We get the grant, we study the problem, we propose solutions. If they listen, they listen. If they don't, it still makes for great research. What we publish on this is gonna get a lot of attention.
A Journey to the End of Taste is not only thoughtful and well-informed, it is also compelling in every sense of the word. I don't know where I first heard about Wilson's book -- probably via Bookforum -- but it's gotten plenty of press, including a mention by James Franco at the Oscars and an interview of Wilson by Stephen Colbert.
The concept of the book is seductive: I kept away from the book for a little while because I thought it couldn't possibly live up to its premise, and that in all likelihood it was more stunt than analysis. Nonetheless, the premise kept attracting me, because I am fascinated by the concept of taste and I, too, find Dion's music to be the sonic equivalent of a Thomas Kinkade painting.
What makes Wilson's approach so effective and insightful is that it avoids the fanboy defensiveness marring everything from internet discussions to scholarly studies such as Peter Swirski's From Lowbrow to Nobrow.
Wilson isn't grinding axes or settling scores; he's more interested in exploration than proclamation, more inclined toward maps than manifestos. The result is one of the few books I know that is as likely to expand its readers' view of the world as it is to provide the choir with an appealing sermon.
Wilson also provides a good, basic overview of histories and traditions of aesthetic philosophy, showing that even the most eminent thinkers and critics tend to do little more than construct elaborate sleight-of-hand routines.
Because his goal is not to debunk so much as it is to explore, Wilson is able to use the best of what he encounters -- most fruitfully in his clear-eyed application of ideas from Pierre Bourdieu's Distinction: A Social Critique of the Judgement of Taste.
Taste is not, for Wilson, merely an expression of social influences and aspirations, but it is partly so, and those parts are often what is most invisible to us when we discuss our aesthetic judgments. He examines a marketing survey of Dion's fans and discovers some surprises: Widows and grannies aside, what occurs to me is that this midlevel cultural-capital audience is not as far from the average white pop critic as we might have expected.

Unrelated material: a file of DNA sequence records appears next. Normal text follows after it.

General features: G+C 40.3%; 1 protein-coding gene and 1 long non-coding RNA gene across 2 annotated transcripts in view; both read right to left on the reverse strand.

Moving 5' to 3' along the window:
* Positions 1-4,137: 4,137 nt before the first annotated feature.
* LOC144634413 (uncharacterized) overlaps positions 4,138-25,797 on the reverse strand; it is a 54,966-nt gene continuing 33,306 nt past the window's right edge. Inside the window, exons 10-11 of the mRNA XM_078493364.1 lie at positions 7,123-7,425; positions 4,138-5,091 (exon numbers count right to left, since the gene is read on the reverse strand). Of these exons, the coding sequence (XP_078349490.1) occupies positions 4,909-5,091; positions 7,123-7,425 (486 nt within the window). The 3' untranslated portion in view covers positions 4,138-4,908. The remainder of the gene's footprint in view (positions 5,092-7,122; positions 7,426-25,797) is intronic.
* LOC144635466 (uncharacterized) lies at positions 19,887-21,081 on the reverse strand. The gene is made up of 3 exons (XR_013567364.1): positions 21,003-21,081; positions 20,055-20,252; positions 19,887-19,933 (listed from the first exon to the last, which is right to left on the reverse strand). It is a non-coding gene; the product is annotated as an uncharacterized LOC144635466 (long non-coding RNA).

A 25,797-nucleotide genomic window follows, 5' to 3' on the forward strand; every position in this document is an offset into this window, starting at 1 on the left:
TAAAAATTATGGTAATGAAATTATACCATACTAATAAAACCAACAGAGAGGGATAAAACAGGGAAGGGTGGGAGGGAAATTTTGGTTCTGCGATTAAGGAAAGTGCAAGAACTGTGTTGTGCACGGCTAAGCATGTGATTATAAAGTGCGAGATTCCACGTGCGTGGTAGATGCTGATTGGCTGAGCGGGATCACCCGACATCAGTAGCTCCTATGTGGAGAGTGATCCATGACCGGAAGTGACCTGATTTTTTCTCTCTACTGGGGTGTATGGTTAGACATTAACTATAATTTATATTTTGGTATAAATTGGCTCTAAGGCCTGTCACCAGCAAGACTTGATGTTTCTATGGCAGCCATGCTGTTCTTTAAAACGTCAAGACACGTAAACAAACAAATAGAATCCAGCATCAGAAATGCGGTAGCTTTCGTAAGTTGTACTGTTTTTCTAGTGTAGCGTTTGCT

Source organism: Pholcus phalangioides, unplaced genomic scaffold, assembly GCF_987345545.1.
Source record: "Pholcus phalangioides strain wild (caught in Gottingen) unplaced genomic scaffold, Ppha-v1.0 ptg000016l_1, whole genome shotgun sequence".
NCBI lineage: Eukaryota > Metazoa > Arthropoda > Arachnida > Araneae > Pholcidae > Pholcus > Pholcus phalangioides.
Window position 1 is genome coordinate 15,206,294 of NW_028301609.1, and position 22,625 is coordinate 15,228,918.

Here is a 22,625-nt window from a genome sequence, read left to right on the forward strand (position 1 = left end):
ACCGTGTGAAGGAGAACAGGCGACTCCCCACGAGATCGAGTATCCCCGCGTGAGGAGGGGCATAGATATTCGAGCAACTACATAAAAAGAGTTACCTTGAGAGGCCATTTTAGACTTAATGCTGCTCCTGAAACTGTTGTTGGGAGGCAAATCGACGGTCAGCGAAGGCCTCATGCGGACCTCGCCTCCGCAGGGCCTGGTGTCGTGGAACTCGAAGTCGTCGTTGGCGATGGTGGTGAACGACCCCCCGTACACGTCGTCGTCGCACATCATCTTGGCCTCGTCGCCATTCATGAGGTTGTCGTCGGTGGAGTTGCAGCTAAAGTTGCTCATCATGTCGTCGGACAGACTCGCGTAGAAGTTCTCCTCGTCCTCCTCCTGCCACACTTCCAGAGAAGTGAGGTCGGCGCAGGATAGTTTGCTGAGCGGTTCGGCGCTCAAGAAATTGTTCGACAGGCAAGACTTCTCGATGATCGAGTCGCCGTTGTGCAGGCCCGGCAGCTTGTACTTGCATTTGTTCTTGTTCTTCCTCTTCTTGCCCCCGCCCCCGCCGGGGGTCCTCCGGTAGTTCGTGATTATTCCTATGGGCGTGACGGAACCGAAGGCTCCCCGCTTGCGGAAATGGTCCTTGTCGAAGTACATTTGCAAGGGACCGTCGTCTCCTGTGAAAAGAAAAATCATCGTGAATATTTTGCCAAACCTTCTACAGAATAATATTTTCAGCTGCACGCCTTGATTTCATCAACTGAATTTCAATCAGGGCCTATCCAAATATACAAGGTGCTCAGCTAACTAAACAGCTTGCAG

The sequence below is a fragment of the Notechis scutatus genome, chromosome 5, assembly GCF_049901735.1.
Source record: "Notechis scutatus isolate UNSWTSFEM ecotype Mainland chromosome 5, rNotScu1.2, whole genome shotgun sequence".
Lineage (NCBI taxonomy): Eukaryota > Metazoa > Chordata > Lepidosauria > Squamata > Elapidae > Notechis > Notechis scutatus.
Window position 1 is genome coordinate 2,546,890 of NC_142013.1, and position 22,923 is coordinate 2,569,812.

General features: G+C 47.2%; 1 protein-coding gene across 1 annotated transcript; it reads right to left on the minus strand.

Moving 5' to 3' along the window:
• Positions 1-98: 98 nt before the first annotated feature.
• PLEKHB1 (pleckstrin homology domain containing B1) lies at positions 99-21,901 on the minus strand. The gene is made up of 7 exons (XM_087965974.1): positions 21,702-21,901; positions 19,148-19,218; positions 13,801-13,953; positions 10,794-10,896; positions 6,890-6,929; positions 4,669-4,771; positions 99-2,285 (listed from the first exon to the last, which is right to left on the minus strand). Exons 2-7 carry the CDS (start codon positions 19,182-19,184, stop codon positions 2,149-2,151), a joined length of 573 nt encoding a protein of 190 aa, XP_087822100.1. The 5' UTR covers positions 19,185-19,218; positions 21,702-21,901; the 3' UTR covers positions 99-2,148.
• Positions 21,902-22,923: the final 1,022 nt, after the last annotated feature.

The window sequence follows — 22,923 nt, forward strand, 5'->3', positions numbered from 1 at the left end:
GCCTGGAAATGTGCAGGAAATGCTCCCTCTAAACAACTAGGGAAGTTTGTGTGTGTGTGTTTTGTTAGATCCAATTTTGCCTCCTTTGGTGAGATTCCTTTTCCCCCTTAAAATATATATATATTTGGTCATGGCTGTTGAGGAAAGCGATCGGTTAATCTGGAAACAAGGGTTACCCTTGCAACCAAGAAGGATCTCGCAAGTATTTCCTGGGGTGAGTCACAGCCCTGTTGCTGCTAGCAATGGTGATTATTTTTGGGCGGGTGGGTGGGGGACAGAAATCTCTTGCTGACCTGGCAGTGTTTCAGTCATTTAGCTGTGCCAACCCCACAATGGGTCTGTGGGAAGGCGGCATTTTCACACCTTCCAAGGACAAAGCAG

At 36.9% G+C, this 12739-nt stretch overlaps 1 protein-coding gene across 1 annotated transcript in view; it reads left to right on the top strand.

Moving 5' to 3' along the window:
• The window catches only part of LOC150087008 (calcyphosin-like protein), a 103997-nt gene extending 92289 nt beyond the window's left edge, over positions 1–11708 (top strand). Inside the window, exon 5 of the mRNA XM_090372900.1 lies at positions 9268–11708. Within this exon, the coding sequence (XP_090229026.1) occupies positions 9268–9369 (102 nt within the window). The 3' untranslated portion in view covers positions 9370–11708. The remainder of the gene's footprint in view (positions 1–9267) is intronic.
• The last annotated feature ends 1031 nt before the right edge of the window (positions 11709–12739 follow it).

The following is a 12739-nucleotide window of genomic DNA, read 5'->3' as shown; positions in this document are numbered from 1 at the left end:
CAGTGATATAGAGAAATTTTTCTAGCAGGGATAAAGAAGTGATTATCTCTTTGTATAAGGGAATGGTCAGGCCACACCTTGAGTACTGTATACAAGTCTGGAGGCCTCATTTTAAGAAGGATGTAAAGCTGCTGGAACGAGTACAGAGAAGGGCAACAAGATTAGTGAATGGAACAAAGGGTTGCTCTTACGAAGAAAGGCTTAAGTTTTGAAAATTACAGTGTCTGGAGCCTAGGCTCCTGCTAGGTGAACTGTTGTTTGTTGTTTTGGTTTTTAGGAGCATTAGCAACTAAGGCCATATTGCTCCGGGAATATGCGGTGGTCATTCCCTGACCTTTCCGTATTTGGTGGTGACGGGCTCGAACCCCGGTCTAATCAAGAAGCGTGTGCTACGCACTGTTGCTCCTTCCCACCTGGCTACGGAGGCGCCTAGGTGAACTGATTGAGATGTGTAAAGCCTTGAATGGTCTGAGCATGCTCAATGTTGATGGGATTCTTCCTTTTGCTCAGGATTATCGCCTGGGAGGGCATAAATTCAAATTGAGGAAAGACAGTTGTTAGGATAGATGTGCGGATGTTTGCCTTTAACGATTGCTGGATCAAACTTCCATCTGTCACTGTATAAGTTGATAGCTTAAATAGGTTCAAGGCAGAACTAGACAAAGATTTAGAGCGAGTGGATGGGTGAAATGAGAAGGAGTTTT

We usually make middling incomes or worse, and while most have university degrees, our expertise is usually more self-taught than PhD-certified, a pattern Bourdieu believed would produce an anxious, fact-hoarding intellectual style in contrast with the relaxed mastery of a fully legitimated cultural elite.
If you've met any pop critics, you'll see his point.
Perhaps our scathing tongues are enacting what Freud called the narcissism of small differences, in defense of what Bourdieu might call a very fragile distinction. Small differences, though, are essential to anyone's taste "To have taste at all," Wilson says, "is to exclude".
This is especially true now, in an age of media proliferation, where tastes tend to be at least superficially omnivorous, though to like or even appreciate everything is to like and appreciate nothing, making the subtle distinctions within any omnivorous aesthetic especially powerful.
Even omnivorous taste, though, tends to correlate to class and education levels: Wilson cites studies showing that when class includes cultural capital and education rather than just economic powerthe people with the broadest tastes tend to be higher class than people with narrower tastes -- and the few sorts of music that higher class people are willing to categorically dismiss as not to their taste are the sorts of music lower class people tend to cite as their favorites in this included rap, heavy metal, country, and gospel; there might be some differences in the catagories today, but the effect would likely be similar.
It begins with a consideration of his own taste -- not merely the sorts of music he likes, but the sorts of artistic expressions that provoke emotion and pleasure within him, and why this is, admitting, "the truth is that my so-called adult life is mortifyingly similar to that of a teenage girl, or at least the bemused existentialists who stand in for them on TV:creative writing is almost a spiritual activity.
its purpose is not to inform,but to reaeal. creaty is the ability to create,that is to bring into existence or give to something that is original in nature.
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